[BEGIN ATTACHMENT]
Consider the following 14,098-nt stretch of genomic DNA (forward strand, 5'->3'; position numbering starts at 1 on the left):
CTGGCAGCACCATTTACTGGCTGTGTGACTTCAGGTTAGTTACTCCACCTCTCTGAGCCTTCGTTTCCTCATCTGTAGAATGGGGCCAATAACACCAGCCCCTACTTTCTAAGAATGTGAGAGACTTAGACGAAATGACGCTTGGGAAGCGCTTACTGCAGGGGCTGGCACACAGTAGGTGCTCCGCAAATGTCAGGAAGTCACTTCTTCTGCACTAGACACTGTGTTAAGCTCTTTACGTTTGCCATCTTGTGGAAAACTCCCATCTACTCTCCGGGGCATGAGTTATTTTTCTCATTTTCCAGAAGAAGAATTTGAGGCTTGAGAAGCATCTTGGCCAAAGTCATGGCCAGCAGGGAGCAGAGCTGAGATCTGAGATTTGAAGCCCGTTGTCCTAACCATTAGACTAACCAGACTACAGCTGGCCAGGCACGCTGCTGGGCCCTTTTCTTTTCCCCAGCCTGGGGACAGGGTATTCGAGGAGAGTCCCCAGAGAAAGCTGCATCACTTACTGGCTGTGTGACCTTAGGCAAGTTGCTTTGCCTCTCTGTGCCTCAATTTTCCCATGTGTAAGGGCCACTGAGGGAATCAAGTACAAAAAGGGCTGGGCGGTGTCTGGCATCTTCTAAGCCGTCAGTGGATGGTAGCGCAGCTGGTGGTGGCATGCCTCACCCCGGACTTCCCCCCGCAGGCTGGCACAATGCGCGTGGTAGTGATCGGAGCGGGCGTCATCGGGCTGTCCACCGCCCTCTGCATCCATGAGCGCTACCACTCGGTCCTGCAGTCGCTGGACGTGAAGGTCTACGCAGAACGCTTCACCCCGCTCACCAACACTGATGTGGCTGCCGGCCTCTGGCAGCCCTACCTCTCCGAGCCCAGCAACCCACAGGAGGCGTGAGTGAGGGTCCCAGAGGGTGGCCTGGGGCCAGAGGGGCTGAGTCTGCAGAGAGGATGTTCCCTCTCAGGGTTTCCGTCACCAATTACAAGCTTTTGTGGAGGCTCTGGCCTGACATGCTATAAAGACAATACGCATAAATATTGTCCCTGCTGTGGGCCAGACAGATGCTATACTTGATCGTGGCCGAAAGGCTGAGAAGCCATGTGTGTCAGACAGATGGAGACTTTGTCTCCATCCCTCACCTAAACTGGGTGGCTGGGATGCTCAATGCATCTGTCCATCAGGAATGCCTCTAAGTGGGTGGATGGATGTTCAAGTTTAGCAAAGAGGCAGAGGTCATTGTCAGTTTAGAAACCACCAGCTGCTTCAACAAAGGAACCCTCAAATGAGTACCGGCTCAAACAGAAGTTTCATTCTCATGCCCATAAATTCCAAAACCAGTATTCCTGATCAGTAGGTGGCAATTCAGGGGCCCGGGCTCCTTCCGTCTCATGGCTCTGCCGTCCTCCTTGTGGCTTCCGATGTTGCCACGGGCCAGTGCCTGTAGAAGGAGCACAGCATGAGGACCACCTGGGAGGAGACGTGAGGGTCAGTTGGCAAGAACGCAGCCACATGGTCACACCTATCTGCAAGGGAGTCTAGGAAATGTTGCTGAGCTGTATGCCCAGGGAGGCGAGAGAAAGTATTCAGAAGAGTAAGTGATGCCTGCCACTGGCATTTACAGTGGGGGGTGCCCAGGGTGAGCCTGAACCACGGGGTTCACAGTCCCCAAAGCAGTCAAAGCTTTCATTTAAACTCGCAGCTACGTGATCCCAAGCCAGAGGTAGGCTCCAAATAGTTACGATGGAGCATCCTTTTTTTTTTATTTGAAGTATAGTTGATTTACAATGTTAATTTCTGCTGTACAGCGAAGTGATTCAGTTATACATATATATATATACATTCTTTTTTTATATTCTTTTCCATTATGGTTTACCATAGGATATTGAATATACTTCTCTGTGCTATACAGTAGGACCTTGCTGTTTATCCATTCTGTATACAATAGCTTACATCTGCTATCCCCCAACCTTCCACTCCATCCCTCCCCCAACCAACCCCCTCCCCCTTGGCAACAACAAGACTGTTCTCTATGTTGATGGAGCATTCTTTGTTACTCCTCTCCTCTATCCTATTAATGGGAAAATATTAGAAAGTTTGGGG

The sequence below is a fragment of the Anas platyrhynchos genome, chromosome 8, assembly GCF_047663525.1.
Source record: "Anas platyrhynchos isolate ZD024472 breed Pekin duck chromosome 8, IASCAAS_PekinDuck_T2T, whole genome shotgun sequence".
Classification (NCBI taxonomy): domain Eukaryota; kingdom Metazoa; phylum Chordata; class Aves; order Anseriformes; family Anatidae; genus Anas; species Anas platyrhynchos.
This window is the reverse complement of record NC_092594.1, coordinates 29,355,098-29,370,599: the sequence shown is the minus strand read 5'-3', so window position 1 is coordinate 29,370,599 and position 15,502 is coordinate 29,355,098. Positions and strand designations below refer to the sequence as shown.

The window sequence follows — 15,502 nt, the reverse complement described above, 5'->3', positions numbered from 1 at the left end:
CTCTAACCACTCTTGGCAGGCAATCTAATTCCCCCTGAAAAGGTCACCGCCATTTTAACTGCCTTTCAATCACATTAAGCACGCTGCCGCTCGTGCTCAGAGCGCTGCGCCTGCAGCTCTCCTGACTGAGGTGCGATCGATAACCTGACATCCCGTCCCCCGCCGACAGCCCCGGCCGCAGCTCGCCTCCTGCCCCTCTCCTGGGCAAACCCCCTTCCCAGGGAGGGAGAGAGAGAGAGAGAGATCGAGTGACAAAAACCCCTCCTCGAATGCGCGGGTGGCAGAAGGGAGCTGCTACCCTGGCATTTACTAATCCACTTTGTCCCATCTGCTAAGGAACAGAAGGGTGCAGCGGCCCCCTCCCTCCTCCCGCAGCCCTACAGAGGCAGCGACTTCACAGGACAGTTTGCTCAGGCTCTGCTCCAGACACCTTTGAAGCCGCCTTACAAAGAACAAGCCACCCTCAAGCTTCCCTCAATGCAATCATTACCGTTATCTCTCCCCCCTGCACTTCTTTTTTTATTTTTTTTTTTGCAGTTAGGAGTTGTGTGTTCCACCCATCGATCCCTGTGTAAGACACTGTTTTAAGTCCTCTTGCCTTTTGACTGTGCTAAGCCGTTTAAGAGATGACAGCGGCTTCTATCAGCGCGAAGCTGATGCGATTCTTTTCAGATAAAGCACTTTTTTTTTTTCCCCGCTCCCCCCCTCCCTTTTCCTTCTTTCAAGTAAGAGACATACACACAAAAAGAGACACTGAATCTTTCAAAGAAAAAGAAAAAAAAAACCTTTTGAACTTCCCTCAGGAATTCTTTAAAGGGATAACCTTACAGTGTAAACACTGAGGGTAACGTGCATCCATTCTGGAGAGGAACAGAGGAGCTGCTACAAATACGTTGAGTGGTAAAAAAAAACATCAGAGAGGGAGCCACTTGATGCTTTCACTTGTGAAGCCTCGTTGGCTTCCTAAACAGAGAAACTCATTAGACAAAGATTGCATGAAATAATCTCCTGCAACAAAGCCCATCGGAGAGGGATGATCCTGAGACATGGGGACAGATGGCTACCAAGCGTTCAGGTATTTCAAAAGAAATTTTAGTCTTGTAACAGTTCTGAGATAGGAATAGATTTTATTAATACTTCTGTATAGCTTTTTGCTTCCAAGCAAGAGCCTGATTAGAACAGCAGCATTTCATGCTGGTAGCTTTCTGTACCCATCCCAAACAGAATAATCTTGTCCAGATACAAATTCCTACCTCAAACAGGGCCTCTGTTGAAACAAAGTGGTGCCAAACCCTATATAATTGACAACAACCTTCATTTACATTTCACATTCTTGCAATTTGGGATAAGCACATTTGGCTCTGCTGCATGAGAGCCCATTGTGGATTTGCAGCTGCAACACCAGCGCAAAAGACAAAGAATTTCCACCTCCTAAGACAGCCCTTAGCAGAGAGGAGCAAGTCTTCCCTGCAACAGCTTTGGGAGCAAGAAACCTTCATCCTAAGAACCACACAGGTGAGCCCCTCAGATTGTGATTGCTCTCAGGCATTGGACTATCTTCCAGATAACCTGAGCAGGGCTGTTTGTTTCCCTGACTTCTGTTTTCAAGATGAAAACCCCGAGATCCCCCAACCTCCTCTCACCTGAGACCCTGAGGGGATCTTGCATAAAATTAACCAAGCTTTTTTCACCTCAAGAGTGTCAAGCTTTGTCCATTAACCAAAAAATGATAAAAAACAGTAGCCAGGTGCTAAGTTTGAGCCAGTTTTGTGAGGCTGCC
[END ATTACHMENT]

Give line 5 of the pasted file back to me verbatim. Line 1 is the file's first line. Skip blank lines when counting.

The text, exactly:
Classification (NCBI taxonomy): domain Eukaryota; kingdom Metazoa; phylum Chordata; class Aves; order Anseriformes; family Anatidae; genus Anas; species Anas platyrhynchos.